7. This memory is one that I’ve had to explain over and over to my daughter, Jk, this past week. Why am I missing 1 permanent tooth on each side of the bottom of my mouth? At the age of 7, we were finally in our new base housing, a brick house with a carport attached to it. Between each house was a wooden fence about 6 foot tall, allowing each home a bit of privacy. At 7, I suddenly got the hankering to be a circus performer. I wanted to be the most amazing tightrope walker, and decided I needed to practice. So one day I decided to use that fence as my tightrope. I was a little tomboy, and so climbing trees were a norm for me. Climbing up to the fence was nothing, but the challenge of walking across it was a challenge, and about halfway across I fell off, smacking my cheek on the cement and breaking off the tooth on the lower right side of my mouth. Mom came running out to see what had happened, and found that I had broken no bones, but had a bleeding gum, and broken tooth. She took me to the dentist on base, and deciding it was too damaged, the dentist pulled this broken permanent tooth. After a day or two, my mom asked how I fell and why I was walking on the fence. I told her that I was practicing to be a tightrope walker. She told me that if I continued to practice I would probably knock all my teeth out eventually. I guess she knew trying to get me to stop would be like pulling a tooth because I was her stubborn child who would not give up until I mastered whatever I was attempting. I didn’t stop either. About a month later, after my gum had healed from the first tooth being pulled, I tried again, and again I fell off the fence. Sure enough I hit the other side of my face and broke the tooth on my lower leftside of my mouth. Another trip to the dentist and another permanent tooth pulled, and I finally gave up my future in tightrope walking. There was no way I wanted to walk around toothless for the rest of my life from more accidents from walking on that fence. I was lucky not to have broken anything else in this venture. Lesson learned…Pick a safer future than tightrope walking…something closer to the ground. I won’t tell you how often this penchant for tightrope walking was used in working theater, but this time it was usually 2 or 3 stories up, and I had learned to be safer than I was as a child.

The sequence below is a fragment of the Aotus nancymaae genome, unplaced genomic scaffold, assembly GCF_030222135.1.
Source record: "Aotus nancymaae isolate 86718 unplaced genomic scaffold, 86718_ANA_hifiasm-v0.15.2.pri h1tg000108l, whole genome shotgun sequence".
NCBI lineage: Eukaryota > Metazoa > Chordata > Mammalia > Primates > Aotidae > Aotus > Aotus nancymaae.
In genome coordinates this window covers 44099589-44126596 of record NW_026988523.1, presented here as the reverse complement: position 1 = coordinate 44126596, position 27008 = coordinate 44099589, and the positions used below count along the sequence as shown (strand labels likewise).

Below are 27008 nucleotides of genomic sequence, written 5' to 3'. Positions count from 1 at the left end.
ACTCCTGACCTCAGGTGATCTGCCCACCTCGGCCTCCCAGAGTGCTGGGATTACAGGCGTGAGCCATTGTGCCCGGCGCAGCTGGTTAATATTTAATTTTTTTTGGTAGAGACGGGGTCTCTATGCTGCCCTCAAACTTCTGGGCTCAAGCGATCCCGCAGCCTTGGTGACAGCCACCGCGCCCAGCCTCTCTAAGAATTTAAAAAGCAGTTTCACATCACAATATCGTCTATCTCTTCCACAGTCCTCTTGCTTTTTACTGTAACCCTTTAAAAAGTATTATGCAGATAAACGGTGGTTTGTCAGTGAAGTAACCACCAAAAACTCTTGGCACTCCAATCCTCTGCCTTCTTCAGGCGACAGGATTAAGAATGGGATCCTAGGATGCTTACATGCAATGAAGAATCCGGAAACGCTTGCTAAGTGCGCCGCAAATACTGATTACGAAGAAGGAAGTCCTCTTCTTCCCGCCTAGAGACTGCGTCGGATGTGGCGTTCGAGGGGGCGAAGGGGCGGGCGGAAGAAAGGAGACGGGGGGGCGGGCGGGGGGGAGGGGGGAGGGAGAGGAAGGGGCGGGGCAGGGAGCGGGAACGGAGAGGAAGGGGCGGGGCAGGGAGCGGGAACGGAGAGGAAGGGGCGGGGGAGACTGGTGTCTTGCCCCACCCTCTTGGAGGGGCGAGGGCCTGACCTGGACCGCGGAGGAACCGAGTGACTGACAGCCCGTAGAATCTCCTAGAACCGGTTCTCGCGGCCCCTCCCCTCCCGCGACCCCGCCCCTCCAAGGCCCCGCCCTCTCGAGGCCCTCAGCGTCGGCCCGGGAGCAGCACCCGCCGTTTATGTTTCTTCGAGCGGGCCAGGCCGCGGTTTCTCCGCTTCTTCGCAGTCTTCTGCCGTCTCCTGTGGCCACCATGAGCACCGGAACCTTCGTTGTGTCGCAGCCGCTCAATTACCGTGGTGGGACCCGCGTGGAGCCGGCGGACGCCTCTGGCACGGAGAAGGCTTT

Well there are 7 stories that my mother loved to share about me, much to my chagrin when I was a teenager. Now, onto nominating 15 bloggers to recieve this same award. A Lovely Blog award should go to lovely blogs. So I’m going to share those blogs that I feel share beauty and love in special ways. Instead of commenting on each one, since I took up so much space with the facts about myself from my mother’s repertoire of stories, I’m going to just list them and let you find out how lovely they are on your own. For the guy bloggers listed…sorry, but even men can be lovely at times. Here are my 15 picks…
http://iwu2012breanna.wordpress.com/ I Timothy 4:12 blog site
I could have listed a few more, but I noticed that many of those have been inundated with these awards, and I know if they are like me, they would prefer to just write about what they need to without stopping so often to do these award posts. So I decided to list some newer ones that I’ve found not only intriguing, but lovely and inspiring to me.
Thank you again, http://hometogo232.wordpress.com/posts/ for the nomination! May God bless you with immense traffic to your site, so that your heart can be an inspiration to others.